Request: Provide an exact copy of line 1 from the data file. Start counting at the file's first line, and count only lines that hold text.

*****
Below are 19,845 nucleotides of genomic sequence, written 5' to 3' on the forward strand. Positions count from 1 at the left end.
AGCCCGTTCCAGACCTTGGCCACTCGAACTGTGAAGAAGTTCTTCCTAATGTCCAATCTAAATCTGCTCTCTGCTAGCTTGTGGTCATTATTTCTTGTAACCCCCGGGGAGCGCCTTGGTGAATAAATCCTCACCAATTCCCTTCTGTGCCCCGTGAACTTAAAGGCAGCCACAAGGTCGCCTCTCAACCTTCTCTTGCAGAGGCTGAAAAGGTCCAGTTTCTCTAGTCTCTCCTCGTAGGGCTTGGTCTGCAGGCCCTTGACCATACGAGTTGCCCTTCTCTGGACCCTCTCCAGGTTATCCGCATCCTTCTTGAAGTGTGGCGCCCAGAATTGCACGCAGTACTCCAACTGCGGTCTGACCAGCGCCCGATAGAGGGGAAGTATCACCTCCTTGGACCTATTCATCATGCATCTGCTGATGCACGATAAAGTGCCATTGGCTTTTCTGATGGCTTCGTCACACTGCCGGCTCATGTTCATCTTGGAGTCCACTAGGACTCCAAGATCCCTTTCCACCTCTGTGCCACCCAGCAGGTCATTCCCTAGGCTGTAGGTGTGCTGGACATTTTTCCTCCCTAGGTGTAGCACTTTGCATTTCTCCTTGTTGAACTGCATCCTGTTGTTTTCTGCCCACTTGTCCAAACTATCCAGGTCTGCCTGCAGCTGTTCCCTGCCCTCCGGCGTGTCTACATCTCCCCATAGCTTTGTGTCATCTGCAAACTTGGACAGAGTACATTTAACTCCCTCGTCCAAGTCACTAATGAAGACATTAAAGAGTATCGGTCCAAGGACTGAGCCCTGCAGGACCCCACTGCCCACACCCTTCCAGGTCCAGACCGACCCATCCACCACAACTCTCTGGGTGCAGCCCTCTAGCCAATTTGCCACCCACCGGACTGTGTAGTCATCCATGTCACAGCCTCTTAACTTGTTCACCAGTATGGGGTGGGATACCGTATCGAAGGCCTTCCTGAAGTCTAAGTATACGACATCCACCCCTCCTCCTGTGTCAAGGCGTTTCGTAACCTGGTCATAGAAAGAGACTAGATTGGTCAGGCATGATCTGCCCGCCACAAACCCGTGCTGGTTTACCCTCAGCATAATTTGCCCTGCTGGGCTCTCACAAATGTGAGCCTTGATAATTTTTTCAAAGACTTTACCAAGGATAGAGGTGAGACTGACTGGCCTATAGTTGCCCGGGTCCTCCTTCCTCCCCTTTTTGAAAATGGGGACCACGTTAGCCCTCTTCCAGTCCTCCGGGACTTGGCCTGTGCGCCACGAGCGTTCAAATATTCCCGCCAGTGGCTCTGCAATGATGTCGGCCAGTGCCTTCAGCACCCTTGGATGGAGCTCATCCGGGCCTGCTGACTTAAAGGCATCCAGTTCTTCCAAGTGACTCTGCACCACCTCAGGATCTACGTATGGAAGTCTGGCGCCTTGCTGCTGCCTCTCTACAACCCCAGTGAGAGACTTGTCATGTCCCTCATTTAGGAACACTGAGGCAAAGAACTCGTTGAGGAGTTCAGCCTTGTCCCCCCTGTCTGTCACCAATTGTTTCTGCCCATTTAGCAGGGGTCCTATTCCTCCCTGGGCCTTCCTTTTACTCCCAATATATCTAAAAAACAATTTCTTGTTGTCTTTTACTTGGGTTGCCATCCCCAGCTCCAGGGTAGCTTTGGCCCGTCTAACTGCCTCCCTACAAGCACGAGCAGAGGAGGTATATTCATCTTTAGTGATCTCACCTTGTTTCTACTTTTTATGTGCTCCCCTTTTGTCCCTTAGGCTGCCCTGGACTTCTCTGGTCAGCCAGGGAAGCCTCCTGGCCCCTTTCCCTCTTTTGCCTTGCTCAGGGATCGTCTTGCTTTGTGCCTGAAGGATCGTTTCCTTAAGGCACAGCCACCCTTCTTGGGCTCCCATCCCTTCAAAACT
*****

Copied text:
Below are 19,845 nucleotides of genomic sequence, written 5' to 3' on the forward strand. Positions count from 1 at the left end.